How to choose colors for stranded knitting

Choosing colors for stranded colorwork knitting is challenge, but not a rocket science. I wrote several tips how to choose colors. The example is my design Wintering cap, which I knitted in different yarns and colors.

You cannot go wrong with a traditional 2-color scheme: red/white, gray/black, gray/white (below) , red/black. The examples of these popular color combos are below, executed in different yarns.

Pattern: Kittery Cap. Yarn: Tynn Alpakka by Sandness Garn
Pattern: Wintering cap. Yarn: Heritage by Cascade
Pattern: Wintering cap. Yarn: Signature Cashmere by Smitten Yarn Co.
Pattern: Wintering cap. Yarn: Signature Cashmere by Smitten Yarn Co.

For non-traditional 2-color scheme, choose high contract shades from the same or the opposite color family. For example: hot pink/burgundy:

Pattern: Wintering cap. Yarn: Signature Cashmere by Smitten Yarn Co.

You can make the color scheme a bit more sophisticated: 3- and 4- colors.
Take 2 (or 3) yarns of the same color family and the 4th yarn of opposite color in a darker shade. Make sure that there is still a good contrast between the two darkest yarns. For example: white/baby blue/steel blue + forest green. See two pictures below.

Pattern: Wintering cap. Yarn: Sunday by Sandnes Garn

Here is another example of mixing 3 colors of one family (green, gray-greens) and 1 contrasting color (mustard yellow):

Pattern: Kittery cap. Yarn: Tynn Merinoull by Sandness Garn (greens), 2-ply Cashmere by Jade Sapphire (mustard)

Another variation is on the last photo, #4: 2 yarns of one color family (purple and lilac) and 2 colors of opposite color family (dark mustard, light mustard)

True head turner can be a multi-color scheme. The most winning combos are the 2 sets of the opposite color families. This will make an unforgettable item. Again, watch for the contrast of any two colors you use in a row. See #5 on the last picture.

Important tips when selecting colors

• To determine the contrast take a picture of yarns side-by-side under day light in black-and-white mode. The difference in tones will translate into nice, crisp contrast.
• If you plan color changes for both – background and foreground – the transition will be smooth if you change 1 color at a time, knit at least 2 rows and change another color.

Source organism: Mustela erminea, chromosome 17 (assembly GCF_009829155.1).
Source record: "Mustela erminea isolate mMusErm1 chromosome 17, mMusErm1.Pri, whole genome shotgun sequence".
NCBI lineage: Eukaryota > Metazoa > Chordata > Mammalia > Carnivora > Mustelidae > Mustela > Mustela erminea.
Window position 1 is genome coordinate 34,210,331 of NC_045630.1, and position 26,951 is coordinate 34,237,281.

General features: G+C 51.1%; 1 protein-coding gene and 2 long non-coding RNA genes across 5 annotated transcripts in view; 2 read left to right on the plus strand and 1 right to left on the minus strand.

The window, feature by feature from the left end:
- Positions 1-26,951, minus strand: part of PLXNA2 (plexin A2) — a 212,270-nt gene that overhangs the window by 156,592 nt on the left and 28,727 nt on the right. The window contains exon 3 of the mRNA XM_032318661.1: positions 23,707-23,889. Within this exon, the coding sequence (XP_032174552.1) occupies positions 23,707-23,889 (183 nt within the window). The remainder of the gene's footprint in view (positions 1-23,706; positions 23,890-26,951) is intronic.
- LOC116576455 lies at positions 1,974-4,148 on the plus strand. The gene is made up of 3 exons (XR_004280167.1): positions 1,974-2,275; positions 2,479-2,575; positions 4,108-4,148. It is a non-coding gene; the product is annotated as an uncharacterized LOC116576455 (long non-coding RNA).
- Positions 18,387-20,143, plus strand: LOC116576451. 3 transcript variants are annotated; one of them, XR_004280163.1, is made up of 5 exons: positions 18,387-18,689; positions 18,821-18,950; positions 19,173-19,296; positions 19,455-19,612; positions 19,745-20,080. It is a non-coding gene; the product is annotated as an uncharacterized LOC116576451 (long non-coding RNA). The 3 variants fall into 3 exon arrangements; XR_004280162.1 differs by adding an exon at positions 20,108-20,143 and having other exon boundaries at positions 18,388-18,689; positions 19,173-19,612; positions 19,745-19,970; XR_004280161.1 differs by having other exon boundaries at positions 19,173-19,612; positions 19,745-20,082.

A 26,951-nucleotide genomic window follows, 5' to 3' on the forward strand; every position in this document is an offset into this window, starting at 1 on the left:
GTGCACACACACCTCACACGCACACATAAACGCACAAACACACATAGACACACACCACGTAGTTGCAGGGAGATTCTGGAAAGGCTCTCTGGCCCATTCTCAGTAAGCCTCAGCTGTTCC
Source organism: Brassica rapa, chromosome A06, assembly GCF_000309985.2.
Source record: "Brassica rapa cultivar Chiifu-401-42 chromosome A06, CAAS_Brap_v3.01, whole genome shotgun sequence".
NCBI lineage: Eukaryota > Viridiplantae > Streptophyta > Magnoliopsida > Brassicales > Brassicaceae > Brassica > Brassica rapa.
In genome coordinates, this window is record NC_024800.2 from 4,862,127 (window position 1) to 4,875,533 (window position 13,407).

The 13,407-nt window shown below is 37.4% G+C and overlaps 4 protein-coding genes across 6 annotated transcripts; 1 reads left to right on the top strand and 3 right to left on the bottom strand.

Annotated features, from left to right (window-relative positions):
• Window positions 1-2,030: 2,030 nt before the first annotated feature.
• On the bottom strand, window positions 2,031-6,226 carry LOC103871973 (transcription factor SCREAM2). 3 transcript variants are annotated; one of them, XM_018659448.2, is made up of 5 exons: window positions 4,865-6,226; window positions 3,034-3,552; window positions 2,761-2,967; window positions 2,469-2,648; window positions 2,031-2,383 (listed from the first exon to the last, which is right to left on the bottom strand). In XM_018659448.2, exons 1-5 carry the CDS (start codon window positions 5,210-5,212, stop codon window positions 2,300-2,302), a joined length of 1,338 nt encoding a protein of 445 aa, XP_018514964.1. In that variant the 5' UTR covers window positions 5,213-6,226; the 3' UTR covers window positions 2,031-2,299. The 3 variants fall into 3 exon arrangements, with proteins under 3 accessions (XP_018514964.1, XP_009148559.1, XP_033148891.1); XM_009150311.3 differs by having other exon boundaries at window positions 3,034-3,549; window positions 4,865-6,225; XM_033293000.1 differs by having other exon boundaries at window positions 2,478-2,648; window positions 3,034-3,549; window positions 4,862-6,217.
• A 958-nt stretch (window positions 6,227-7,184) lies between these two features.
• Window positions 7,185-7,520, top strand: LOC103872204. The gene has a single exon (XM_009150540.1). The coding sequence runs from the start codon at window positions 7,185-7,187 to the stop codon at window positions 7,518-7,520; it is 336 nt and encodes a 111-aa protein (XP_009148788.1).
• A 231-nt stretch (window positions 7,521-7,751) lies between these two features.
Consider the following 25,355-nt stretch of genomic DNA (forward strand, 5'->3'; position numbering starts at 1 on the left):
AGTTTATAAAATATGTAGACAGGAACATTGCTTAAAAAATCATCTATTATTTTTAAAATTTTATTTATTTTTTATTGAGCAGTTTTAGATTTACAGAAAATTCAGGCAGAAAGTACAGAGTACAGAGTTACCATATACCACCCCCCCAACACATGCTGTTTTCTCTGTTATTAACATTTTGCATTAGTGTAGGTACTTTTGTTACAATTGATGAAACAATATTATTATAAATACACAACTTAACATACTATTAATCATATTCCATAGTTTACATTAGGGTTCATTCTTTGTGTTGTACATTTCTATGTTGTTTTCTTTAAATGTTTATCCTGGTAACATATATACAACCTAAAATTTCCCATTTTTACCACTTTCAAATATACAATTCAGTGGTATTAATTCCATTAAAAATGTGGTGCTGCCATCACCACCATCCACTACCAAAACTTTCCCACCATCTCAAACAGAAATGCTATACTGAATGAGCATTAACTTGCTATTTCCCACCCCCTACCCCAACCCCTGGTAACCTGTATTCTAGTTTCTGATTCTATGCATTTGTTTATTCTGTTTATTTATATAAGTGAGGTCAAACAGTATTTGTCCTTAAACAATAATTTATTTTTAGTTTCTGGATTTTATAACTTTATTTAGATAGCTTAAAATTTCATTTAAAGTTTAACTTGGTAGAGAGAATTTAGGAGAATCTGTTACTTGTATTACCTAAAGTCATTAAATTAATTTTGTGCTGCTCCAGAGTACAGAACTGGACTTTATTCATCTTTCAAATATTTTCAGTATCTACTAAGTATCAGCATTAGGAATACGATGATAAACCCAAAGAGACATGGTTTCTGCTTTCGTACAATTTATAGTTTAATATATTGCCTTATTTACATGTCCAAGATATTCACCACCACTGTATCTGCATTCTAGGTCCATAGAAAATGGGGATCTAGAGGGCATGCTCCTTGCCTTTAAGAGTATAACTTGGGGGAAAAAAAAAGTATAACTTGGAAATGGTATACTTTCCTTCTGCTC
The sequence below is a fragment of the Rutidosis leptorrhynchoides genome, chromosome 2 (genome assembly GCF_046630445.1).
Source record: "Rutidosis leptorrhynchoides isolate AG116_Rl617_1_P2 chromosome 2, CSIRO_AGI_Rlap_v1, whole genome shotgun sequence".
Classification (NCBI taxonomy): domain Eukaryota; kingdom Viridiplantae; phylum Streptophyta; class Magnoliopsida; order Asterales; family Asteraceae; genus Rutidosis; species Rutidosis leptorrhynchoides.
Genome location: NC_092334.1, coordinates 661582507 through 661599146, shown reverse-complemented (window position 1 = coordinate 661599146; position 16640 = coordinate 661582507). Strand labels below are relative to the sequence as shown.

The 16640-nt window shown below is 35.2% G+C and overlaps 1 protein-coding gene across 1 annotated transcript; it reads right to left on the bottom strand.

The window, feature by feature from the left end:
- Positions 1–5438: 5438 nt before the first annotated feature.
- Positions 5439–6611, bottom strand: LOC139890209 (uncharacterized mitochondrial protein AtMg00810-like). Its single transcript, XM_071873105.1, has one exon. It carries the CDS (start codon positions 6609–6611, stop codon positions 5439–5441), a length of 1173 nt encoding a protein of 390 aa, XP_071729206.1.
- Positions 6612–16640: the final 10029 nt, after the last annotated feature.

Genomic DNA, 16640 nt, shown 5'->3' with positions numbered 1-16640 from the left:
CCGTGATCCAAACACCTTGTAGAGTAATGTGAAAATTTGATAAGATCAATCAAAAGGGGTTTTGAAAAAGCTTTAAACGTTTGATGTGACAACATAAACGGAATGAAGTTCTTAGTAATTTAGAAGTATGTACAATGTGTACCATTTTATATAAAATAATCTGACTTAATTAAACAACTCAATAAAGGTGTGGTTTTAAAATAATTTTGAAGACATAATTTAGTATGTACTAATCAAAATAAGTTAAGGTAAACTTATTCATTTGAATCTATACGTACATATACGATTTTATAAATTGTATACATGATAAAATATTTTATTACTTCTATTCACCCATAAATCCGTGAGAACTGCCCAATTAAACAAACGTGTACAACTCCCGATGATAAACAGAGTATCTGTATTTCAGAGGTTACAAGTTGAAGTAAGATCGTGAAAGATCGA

Еxperiments with medium-weight yarn in stranded knitting

The rule of stranded color knitting is to use finer, same weight yarn (sports or baby). But there was nobody to tell me this, so I bought a lot of medium weight yarn like Cascade 220. Now the goal is to knit myself out of this accidental stash. I experimented a bit. I hope, the results will be of benefit to you, too.

Warning: the swatches from the experiments looked hopeless first. The fabric was lumpy, with holes. The swatches must be blocked before one can see whether the idea has any merit.

Idea #1

To combine medium-weight, stiffer yarn with thinner, softer yarn. Like Cascade 220 (rated for #7-8 US needles) and Cascade Heritage merino/silk (rated for #1-3 US needles) using needle size that is an average of 2 recommended sizes.

Right swatch above, on #6 US needles: the fabric came out reasonably thin but stiff. Great for hats, jackets (worn without a coat over it) or coats. In sum, where an item must retain shape.
Left swatch above, on #7 US needs: the fabric came out thinner, as if it was knit with Cascade 220 alone. And it was much softer than Cascade 220 alone. Suitable for hats, heavier sweaters and coats.


  • The pattern should have more foreground color, i.e. more than 70% of stitches should be with thicker yarn.
  • In flat knitting: 2 edge stitches should be in foreground color to produce an even selvage.
  • Knitting is reasonably fast, because of the large needle size.
  • It is best to catch the floats every 3 stitches.

Idea #2

Use softer, fluffier yarn for background.

The swatch below holds a real promise. I used fluffier, softer medium-weight yarn for the background. The label is lost, but I would say it is alpaca or alpaca blend.
The experiment on #7 US needles yielded the swatch of perfect thinness, density and drape to make any object. Fluffy fibers of the background yarn nicely covered holes after blocking.

Background: medium-weight soft alpaca
Foreground: Cascade Heritage merino/silk.
Needles: #7 US

Idea #3

To mix even lighter, fluffier background yarn and stiffer foreground yarn that hold shape well.
Background: Katia Alpaca/Silk, rated for #4 US needles, 2 strands plied together. It has the softest hand. Knitting in a single strand is perfect for scarfs and shawls. Unfortunately, Katia Alpaca/Silk is discontinued, but there is an adequate substitute under label Drops.
Foreground: merino sports weight from Katia Ombre set.

  • The idea is a keeper! The best swatch in a batch: soft, but it will hold shape well
  • The background fluffy yarn creates an attractive halo over the pattern
  • The proportion of background to foreground yarn in a pattern can raised to 50-50.
The foreground and background yarns are 50-50 in the pattern.
Grey: Katia Alpaca/Silk Red: Katia Ombre merino sports weight
Needles: #7 US
The vest where idea #3 is applied.

The pattern is derived from the folk textile pattern of the Komi people.
Another post will be about the Komi knitting and the techniques used in this project later.